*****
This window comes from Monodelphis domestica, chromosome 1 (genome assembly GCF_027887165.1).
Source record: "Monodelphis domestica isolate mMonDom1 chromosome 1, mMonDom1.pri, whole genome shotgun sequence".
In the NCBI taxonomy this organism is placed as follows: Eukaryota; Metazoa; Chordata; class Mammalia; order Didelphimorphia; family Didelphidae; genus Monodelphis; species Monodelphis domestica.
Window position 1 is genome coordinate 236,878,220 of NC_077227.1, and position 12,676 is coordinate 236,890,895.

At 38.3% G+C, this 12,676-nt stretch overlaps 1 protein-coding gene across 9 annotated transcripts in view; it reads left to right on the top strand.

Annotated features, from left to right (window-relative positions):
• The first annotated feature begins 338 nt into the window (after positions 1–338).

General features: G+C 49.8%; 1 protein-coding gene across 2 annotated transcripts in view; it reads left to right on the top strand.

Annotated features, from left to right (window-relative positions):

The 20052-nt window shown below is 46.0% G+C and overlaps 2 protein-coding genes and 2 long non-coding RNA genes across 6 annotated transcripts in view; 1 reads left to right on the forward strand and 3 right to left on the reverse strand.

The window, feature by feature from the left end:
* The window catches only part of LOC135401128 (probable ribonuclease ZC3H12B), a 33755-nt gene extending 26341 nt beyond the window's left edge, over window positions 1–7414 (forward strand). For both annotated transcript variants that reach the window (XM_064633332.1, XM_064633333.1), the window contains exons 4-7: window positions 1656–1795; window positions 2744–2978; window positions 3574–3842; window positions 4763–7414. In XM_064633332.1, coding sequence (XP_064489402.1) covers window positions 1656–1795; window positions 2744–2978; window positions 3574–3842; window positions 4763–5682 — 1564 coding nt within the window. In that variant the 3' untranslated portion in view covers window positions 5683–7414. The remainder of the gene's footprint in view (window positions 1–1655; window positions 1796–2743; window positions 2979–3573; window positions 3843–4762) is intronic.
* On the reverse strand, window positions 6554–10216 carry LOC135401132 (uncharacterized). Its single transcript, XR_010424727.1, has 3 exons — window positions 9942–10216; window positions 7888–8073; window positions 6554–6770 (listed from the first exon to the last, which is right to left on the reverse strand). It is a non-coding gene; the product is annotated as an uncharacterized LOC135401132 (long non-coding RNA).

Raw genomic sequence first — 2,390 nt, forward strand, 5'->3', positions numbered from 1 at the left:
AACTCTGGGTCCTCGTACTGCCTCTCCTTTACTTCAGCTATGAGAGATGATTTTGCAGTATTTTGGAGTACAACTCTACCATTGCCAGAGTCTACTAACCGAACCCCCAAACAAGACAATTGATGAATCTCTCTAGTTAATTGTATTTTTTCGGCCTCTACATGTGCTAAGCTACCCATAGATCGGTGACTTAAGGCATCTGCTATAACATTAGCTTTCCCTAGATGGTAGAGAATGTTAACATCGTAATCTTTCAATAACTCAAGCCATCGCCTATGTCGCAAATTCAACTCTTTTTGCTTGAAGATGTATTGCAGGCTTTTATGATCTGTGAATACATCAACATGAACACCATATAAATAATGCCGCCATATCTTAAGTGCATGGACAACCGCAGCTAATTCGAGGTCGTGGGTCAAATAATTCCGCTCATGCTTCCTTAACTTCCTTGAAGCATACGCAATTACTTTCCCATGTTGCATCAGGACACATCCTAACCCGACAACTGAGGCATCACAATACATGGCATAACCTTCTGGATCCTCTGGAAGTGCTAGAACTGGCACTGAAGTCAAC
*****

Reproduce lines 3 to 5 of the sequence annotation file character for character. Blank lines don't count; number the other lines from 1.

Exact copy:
In the NCBI taxonomy this organism is placed as follows: Eukaryota; Metazoa; Chordata; class Mammalia; order Didelphimorphia; family Didelphidae; genus Monodelphis; species Monodelphis domestica.
Window position 1 is genome coordinate 236,878,220 of NC_077227.1, and position 12,676 is coordinate 236,890,895.

At 38.3% G+C, this 12,676-nt stretch overlaps 1 protein-coding gene across 9 annotated transcripts in view; it reads left to right on the top strand.